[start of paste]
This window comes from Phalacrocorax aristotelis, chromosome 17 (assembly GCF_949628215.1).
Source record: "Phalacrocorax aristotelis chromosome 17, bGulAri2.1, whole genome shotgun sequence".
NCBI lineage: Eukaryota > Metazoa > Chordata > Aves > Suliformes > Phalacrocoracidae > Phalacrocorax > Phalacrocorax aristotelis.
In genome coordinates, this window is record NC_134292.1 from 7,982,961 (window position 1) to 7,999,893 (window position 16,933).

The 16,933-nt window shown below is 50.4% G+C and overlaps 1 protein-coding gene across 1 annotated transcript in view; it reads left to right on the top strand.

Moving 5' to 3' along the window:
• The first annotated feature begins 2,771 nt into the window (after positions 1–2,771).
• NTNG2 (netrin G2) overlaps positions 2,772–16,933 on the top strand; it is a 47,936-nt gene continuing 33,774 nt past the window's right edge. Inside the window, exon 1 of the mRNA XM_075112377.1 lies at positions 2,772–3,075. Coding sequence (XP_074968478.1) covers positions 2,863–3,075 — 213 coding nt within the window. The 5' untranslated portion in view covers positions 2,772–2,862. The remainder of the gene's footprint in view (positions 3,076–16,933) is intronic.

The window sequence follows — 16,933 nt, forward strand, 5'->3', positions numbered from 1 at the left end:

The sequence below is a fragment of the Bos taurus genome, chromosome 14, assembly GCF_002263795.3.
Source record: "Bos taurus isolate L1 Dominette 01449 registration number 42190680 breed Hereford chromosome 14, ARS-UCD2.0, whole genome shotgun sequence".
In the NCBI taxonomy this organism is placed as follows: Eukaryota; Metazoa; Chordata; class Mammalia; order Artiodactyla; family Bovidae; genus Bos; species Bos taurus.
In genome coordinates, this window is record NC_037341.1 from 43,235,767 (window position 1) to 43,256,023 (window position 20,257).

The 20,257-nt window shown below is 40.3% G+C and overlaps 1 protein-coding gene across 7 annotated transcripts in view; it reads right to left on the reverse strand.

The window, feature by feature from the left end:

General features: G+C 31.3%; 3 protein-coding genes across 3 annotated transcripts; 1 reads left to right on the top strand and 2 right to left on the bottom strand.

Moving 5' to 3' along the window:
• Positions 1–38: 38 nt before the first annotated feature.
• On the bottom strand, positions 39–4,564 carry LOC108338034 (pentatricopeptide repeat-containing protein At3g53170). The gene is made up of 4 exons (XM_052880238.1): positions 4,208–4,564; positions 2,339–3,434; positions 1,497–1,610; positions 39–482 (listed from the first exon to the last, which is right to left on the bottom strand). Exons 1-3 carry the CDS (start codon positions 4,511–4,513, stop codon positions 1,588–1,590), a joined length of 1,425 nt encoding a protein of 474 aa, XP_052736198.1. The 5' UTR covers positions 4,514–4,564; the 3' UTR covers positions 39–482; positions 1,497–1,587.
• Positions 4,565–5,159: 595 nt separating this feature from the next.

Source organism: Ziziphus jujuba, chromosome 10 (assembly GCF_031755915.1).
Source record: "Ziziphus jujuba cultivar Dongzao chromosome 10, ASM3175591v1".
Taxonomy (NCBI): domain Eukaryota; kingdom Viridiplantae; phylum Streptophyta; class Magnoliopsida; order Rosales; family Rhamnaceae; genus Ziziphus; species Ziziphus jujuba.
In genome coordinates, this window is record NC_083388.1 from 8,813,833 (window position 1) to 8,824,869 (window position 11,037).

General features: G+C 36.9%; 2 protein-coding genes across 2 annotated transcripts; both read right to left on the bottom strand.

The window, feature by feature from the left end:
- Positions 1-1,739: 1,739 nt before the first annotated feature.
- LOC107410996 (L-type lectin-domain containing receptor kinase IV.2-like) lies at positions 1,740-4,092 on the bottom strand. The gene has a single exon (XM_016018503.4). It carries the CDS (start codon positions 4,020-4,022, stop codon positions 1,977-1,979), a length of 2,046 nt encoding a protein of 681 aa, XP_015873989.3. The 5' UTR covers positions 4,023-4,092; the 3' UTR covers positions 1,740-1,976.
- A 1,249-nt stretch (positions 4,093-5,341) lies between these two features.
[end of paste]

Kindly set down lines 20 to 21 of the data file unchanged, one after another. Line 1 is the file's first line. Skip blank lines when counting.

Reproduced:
• Positions 4,565–5,159: 595 nt separating this feature from the next.

Source organism: Ziziphus jujuba, chromosome 10 (assembly GCF_031755915.1).